editorassistance Newsletter

Editor Assistance

June 13 2012 Editor Assistance Newsletter

Greetings and Salutations!

I've posted the chat log from our social networking chat. It can be found with all chat logs in our Editor Assistance site. Click on the link in your admin menu to get to the main Editor Assistance site. From there go into the Forum & Chat subject area, and you'll find all the logs sorted by date!


I am pondering adding the option for each article to let you specify a Facebook image to go with that article. That is, when people promote an article on Facebook, you could choose which specific image would display with that promotion. I know the article add/edit screen already has bunches of boxes on it. I don't want it to get too confusing :) But I do also know that sometimes it would be nice to be able to specify a specific image to be used by Facebook and Google+ when promoting that article. It would be entirely optional to fill in. So this would only really matter for editors who use images.

Let me know what you think. Would one more input box be just too many to deal with on the form? Or would it be helpful?


Google greatly rewards content which is evergreen. That is, Google rewards long-term, always-useful content far higher than it does short-term, date-oriented content. If content seems to be about a specific date and time, Google consider that to be content which can quickly become old and out of date. Therefore that type of content would get lower ranking than content that is fully evergreen.

Articles that mention phrases like "today" or "last week" or "this summer" would be penalized, compared with articles that talked in a more evergreen way about a topic.

Of course, we care not only about Google getting visitors TO us. We also care greatly about the visitors who reach us. We absolutely have found that visitors can be actively confused or frustrated by references to time and date.

For example, imagine an article states "last week's episode was amazingly good." The article is posted in May 2012. When a visitor reads that content in December 2020, they will be quite confused. They have no idea that "last week" really means eight years ago.

Imagine an article says "this summer only, the Renoir exhibit will be in town" and is posted in May 2012. When a visitor reads that article in August 2020, they will be baffled by what the article is talking about. Now they have to figure out if it meant August 2020 and they just missed it - or if the article meant August 2021 and they are now planning for something that actually happened years in the past. But in either case they will be wrong in their guess.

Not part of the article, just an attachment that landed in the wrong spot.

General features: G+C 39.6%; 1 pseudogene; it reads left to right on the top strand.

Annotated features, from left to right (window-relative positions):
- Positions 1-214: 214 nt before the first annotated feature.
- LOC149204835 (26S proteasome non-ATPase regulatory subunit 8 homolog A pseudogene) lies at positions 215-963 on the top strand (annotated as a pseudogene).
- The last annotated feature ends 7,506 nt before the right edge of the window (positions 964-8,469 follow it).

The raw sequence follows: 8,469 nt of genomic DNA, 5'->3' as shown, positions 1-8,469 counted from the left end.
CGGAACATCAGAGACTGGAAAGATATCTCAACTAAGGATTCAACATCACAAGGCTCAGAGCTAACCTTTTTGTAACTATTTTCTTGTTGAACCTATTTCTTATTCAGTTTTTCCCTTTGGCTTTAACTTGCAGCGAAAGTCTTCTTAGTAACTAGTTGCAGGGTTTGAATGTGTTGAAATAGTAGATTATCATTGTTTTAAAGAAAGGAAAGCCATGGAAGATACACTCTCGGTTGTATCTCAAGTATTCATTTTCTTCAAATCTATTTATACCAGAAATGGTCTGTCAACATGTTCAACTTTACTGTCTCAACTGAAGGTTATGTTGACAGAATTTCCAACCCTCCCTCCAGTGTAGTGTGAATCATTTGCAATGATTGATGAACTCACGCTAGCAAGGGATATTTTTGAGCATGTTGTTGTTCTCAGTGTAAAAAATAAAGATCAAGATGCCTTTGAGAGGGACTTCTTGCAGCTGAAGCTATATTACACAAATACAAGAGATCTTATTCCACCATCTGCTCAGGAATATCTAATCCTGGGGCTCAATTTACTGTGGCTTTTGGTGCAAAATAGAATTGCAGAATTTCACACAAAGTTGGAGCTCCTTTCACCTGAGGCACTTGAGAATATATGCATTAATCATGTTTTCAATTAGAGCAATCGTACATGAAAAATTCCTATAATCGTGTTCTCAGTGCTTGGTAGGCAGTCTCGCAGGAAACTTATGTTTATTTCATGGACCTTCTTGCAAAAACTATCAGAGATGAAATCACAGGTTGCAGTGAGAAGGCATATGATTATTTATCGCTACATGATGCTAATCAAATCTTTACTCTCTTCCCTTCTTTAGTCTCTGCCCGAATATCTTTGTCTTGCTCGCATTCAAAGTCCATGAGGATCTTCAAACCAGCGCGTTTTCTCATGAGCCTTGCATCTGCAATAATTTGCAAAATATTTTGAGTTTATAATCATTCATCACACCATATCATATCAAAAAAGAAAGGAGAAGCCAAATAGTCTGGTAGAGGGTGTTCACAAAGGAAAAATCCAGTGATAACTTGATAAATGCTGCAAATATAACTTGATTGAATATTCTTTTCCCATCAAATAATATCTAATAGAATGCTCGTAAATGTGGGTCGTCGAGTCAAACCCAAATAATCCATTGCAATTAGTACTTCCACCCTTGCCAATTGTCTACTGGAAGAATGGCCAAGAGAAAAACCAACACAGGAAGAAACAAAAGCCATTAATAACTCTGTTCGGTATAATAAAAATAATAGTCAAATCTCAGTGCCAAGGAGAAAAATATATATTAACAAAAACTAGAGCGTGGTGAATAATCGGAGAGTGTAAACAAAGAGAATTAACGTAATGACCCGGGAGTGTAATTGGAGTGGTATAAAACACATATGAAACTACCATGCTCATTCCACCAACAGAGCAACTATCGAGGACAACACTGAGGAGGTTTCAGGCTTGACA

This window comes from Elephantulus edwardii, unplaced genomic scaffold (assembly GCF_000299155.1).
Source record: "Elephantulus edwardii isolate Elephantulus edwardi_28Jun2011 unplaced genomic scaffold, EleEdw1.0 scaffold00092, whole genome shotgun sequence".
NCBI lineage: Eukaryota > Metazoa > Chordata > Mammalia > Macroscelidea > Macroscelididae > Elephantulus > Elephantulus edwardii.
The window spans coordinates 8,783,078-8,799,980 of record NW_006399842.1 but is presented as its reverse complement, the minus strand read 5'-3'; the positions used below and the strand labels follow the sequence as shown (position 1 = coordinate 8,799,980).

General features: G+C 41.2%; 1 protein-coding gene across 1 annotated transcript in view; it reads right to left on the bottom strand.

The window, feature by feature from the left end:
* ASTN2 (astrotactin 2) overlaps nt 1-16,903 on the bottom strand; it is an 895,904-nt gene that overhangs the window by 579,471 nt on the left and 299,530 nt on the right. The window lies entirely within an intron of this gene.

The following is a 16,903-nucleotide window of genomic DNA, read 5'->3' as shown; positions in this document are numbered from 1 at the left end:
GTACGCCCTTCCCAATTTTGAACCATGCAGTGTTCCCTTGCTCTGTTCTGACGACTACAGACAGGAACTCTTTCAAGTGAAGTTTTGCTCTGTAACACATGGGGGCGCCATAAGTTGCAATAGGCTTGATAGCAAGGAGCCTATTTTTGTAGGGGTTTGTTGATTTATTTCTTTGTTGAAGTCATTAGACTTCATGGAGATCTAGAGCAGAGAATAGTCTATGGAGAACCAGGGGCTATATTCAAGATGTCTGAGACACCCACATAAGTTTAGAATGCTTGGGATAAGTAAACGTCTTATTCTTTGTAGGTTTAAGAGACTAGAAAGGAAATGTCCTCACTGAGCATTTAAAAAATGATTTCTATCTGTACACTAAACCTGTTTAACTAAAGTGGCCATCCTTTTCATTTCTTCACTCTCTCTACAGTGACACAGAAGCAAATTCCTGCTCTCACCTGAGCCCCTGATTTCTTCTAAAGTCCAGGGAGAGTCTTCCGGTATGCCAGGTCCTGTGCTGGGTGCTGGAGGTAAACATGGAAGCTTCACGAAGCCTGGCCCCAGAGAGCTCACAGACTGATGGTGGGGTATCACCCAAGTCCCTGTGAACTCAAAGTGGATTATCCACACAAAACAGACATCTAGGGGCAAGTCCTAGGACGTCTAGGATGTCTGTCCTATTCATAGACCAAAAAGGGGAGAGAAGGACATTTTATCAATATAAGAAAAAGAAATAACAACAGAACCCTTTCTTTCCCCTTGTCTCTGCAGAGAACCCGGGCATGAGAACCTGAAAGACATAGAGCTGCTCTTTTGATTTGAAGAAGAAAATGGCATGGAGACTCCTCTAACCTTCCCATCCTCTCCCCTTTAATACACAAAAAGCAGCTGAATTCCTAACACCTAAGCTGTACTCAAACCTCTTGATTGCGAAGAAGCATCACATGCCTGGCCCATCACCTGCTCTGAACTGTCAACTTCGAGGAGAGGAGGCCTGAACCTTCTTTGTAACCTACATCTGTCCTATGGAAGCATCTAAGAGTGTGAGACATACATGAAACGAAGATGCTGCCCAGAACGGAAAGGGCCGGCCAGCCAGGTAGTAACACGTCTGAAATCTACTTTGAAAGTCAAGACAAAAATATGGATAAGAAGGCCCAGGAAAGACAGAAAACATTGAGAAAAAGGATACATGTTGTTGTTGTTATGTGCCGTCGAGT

The solution should not be to start putting dates and times in - because this makes the problem even worse. If a person is coming to learn what Stonehenge is all about, and they find a list of events for May 1999, they will hit the BACK button so quickly your head will spin :) That will cause the article to lose all traffic. Articles should never have date-specific content. All date-related content should go in the forums and newsletters. That way the articles themselves can remain timeless, always-useful, and earn high rankings.

To summarize, it is critical on the web to always write all content with an evergreen frame of reference. It is what the readers want, and it is what the search engines reward.

For the times you want to mention something happening "this summer" or "last week" then the forums and newsletters are the ideal locations for those time-based entries. The newsletters and forums are both time-based posting areas. They are clearly identified with the date and time of their release, and their purpose is that very thing. They are where any reference to date or time or "upcoming" works perfectly. Social networking is also perfect for date-specific commentary.

So the best, most effective solution is a two-pronged approach. Every article should always be fully evergreen. There should never be any date or time related phrasing in any article. There should be no use of "today" or "yesterday" or "this summer" or "last week". Then, use your forums and newsletters and social networks to promote that article, and in those areas you can talk about the upcoming events, the recent events, and other context.

The Editor Assistance Site has a full article that talks about evergreen content and why it's so critical for long term traffic -


Please let me know if you have any questions on evergreen content, and why it's so critical that each article in our article area be 100% evergreen. I am happy to help!

Lisa Shea, owner


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